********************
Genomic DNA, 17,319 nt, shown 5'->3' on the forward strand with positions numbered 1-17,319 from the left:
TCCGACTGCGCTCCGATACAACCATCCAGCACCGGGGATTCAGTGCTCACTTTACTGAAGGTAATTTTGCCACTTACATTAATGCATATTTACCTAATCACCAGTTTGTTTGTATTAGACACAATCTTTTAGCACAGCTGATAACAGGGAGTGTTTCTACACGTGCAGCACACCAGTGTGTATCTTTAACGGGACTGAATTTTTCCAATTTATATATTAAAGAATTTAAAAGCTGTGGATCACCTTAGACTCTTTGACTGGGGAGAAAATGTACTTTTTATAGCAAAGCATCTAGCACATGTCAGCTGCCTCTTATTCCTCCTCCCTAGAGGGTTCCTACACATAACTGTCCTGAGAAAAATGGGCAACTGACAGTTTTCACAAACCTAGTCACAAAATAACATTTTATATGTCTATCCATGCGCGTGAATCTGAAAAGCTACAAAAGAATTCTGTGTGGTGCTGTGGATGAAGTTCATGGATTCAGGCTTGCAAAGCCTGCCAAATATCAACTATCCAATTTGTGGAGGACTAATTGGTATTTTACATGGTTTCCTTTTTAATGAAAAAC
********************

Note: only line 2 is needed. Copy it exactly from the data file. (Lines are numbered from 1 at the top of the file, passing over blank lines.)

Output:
TCCGACTGCGCTCCGATACAACCATCCAGCACCGGGGATTCAGTGCTCACTTTACTGAAGGTAATTTTGCCACTTACATTAATGCATATTTACCTAATCACCAGTTTGTTTGTATTAGACACAATCTTTTAGCACAGCTGATAACAGGGAGTGTTTCTACACGTGCAGCACACCAGTGTGTATCTTTAACGGGACTGAATTTTTCCAATTTATATATTAAAGAATTTAAAAGCTGTGGATCACCTTAGACTCTTTGACTGGGGAGAAAATGTACTTTTTATAGCAAAGCATCTAGCACATGTCAGCTGCCTCTTATTCCTCCTCCCTAGAGGGTTCCTACACATAACTGTCCTGAGAAAAATGGGCAACTGACAGTTTTCACAAACCTAGTCACAAAATAACATTTTATATGTCTATCCATGCGCGTGAATCTGAAAAGCTACAAAAGAATTCTGTGTGGTGCTGTGGATGAAGTTCATGGATTCAGGCTTGCAAAGCCTGCCAAATATCAACTATCCAATTTGTGGAGGACTAATTGGTATTTTACATGGTTTCCTTTTTAATGAAAAAC